I can’t count how many times when asking a Bride and Groom how they’re doing towards the end of their special day and they respond:
“Great! But my cheeks hurt from smiling so much!”
Yet, apart from celebrating the happy couple, the photos are undoubtedly some of the most important, highly anticipated and thoughtfully planned parts of the day. They are treasured memories that will be looked upon by generations present and to come, reminding you of the special day you made one of the best, and most significant decisions of your life. They capture the details of the day; from the vows and the groom’s first look to the cake-smashing-in-the-face, dancing-til-your-feet-ache moments and speeches. Ideally, your photos will capture these moments with raw, uncut authenticity.
Unless you’re a professional model, you are probably not familiar with being photographed for hours all in one day. When it comes to the posed photos these are especially likely to be the ones that you frame and hang in the new home for families and friends to admire. As your photographer, I am aware of the quality of light, exposure, and composition but for posing there are a few tips worth knowing to ensure you look exactly how you expect to:
For the Bride: by this point, you’ve done most of the formal part of the wedding. The party’s coming, the food’s about to arrive, and all the wedding guests that you personally hand-picked to be at the reception are gearing up to celebrate you both. You can relax, take a deep breath, take a moment of gratitude and enjoy your surroundings. Gaze at your partner, tell them how happy you are and engage in natural communication. The best way to avoid awkward, stiff family photos is by actually being relaxed. If you’re stressed about whether everything’s going to plan your posture will become uptight; hand the responsibilities over to your bridesmaids and groomsmen and enjoy these precious moments.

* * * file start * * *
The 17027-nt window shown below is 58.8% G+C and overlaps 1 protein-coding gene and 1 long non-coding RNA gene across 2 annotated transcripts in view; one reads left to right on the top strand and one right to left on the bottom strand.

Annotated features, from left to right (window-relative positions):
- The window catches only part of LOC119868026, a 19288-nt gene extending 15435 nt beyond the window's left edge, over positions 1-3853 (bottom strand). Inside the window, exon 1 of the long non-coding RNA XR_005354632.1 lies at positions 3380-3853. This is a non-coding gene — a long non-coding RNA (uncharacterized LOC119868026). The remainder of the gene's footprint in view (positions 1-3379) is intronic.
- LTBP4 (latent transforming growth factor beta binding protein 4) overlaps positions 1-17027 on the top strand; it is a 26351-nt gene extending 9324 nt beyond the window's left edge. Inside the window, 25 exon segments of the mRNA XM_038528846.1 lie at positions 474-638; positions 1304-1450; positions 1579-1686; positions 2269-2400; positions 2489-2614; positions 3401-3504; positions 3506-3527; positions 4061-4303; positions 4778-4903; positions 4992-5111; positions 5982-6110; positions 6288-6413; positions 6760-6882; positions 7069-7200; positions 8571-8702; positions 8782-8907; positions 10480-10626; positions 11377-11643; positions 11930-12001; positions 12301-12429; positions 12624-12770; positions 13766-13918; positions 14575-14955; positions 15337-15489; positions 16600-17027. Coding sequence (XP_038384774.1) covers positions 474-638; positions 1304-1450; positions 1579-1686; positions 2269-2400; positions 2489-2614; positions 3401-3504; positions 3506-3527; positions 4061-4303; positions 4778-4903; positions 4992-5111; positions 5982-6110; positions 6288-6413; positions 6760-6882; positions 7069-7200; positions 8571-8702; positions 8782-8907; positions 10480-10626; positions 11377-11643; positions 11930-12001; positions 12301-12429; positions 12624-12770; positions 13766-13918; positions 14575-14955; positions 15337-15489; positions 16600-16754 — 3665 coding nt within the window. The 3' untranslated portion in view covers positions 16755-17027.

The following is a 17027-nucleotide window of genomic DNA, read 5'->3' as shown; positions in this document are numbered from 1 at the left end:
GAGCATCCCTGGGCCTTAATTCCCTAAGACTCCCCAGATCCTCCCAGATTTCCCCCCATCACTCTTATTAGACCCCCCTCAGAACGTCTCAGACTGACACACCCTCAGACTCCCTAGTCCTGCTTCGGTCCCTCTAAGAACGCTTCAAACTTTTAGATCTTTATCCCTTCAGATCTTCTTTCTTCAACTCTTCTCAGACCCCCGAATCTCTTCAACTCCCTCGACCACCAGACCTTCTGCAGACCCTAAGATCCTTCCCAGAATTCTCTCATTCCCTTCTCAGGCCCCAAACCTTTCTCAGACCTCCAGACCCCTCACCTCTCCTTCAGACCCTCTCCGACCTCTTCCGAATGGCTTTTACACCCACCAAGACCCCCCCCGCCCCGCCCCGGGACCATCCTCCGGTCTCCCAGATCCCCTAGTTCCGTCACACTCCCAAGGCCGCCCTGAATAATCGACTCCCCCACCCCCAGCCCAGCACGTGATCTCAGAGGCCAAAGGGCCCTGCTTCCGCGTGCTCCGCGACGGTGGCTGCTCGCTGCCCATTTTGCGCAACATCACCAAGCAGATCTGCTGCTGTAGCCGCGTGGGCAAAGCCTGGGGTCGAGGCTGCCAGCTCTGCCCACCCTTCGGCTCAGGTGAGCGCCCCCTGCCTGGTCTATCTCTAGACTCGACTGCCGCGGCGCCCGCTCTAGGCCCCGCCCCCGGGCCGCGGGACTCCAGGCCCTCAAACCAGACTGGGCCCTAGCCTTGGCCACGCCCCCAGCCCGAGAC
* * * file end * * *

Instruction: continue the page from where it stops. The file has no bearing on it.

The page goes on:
2. Keep it natural
Once you’ve relaxed your body, relax your face. It takes hundreds of muscles to smile on your face, so instead of forcing a large, wide smile that causes your skin to look swollen, smile naturally. Relax the face muscles, think of things that make you smile and avoid saying any words like ‘cheese!’
Top tip: press your tongue to the roof of your mouth. This elongates the neck and removes any shadow that appears from a double chin. Be sure to practice this ahead of the day though, so that it stays natural!
3. Love your legs
For the Bride: Avoid stiffening the lower part of your body. Posing begins with the feet and runs through the legs. Though your legs are unlikely to be on display under the beautiful, long white gown, bend one knee slightly to ‘texturize’ your pose and avoid looking stiff. With one knee bent, shift your weight towards the back leg and away from the camera, giving the hourglass silhouette effect.
For the Groom: Lifting your back leg shifts weight forward to create a sense of ‘strength’ and presence. You may also lean your torso and upper body forward.
4. All about the angles
Angling towards your partner not only captures genuine interaction but, for the more formally posed photos, puts body depth into perspective which tends to be more flattering. At the same time, stand up straight as this both lifts your energy and will make you look happier and healthier!
For oval and round-shaped faces, tilt your chin down slightly, being careful to avoid the double chin. For large foreheads, lift your chin up. For all face shapes, push your face forward. The closest body part in the shot will look the biggest, so angling your face forward will keep your body in proportion.
For the Bride: tilt your head up, towards his shoulder, creating a natural elegance in the neck and head outline.
For the Groom: do the opposite! Slightly tilt your head down to achieve a more masculine effect.
5. What do I do with my hands?
For the Bride: There is more than one answer. You can choose to wherever to place your hands, though popular suggestions would be: holding the side of your dress, draped by your side (though not hanging straight down), holding your veil and draped across your body/chest/shoulder area showing off your new bling.
For the Groom: Head tilted down, adjusting the cufflinks on your shirt or sleeve length is a great, natural pose for the Groom. You can also keep the hands occupied by holding your collar or buttoning your suit.
For both, pose with intention. This is the one area of achieving the ‘natural pose’ that the hands really must be in action and purposeful in order not to look awkward.
A closing note: remember, I am there doing my best to capture your very best. If a pose looks a little awkward, allow me to suggest and adjust to complement your best on-screen. Most importantly, treasure these moments, relax, and enjoy the day!
Fine Art Film Wedding and Lifestyle Photographer serving California and Worldwide